Your first reaction when you hear about Dave Allen’s passion for Coca-Cola memorabilia is that the man must be mad. What sane person has the time, energy or even the space to collect 4,000 or so Coca-Cola branded items?

However, the more time you spend with Dave, learning about his collection, the more you think you've misjudged him. There may be more to his obsession than you realise.

He started collecting in 1985, when he was ten years old. “I’d go shopping with my parents every week and was allowed a can of Coke as a treat,” he remembers. “I saw a misprinted can that had no white paint on it. I thought it looked cool so I bought it and everything started from there.”

Initially, he bought anything with Coca-Cola written on it, but he has become more discerning over time. He now specialises in cans and bottles from the UK and Ireland as well as vintage advertising. Before the internet, Dave used to buy items through the Coca-Cola Collectors’ Club

As a result of 30 years of concentrated collecting, Dave is now the proud owner of some unusual items. “I’ve got the first Coke can that was released in the UK in 1962,” he says. “I’ve got rare diamond design bottles from the 1960s, of which only a handful still exist. I’ve got test market plastic cans which failed in the 1980s and I’ve got all of the limited editions bottles of everything from royal weddings to football world cups.”

Photos: See More of David's Coca-Cola Collection

He’s got Christmas items too. “I’ve got festive cans and bottles as well as a Coca-Cola polar bear,” says Dave.

His favourite items in his collection are the UK-related advertising posters from the 1940s and 50s. Their scarcity and craftsmanship appeal to him. 

“They are so difficult to come by because so many were thrown away,” says Dave. “They’re all in black and white and hand drawn. They’re entirely unique.”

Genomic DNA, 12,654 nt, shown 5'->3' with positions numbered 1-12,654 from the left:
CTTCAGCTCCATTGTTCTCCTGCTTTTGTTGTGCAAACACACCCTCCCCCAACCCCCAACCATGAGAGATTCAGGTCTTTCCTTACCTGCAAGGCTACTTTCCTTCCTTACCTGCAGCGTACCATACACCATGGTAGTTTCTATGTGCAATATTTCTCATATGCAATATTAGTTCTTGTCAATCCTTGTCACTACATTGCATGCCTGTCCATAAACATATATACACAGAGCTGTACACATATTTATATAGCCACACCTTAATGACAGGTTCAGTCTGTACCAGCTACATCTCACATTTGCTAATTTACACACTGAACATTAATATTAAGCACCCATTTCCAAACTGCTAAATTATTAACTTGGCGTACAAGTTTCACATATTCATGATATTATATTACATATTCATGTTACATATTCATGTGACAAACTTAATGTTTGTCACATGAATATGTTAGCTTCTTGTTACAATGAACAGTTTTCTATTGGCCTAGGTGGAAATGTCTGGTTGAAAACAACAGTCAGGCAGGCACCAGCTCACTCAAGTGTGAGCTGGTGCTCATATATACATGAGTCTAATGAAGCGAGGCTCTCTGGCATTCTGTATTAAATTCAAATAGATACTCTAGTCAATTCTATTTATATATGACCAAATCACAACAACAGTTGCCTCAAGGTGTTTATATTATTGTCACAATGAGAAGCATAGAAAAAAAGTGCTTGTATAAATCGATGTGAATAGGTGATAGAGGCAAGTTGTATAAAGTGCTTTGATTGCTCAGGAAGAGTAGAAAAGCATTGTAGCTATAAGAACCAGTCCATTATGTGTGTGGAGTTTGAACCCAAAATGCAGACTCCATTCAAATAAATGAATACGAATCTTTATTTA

1960's Harlequin bottles and can.

Dave is still driven to collect more, despite his huge collection. “My latest quest is 1960s Fanta cans,” he says. “They’re next to impossible to come by and I just love their simple, bright design.”

At the moment, Dave has nowhere to display his Coca-Cola finds. He used to have his collection on display in a converted garage but since moving in with his girlfriend three years ago, it’s been consigned to boxes.

“It’s taken me all this time to convince her to let me put some of it up in our house,” he laughs.

Like everyone else, Dave’s girlfriend needed to be won over to his unusual hobby. “Everyone thinks it’s weird to start with,” he admits. “They don’t see what I see; the history behind the items, the packaging and the ideas used in the advertising. They don’t understand how much I love the colours and how they stand out and brighten up a room.”

This is what matters to Dave and not the monetary value of his collection. “People could offer me stupid amounts of money and I wouldn’t sell,” he insists. “These items are part of my life now.  I wouldn’t part with them.”

Various bottles through the years.

For Dave Allen, these items represent the history of Coca-Cola and of those who have drank it over the years. When you look at his collection from that perspective, it doesn’t seem like the work of a madman after all.

Read about Lillian Gish, Ireland's Greatest Coke Collector. 

This article was commissioned via NewsCred's NewsRoom and written by freelance contributor Sharon Ní Chonchúir.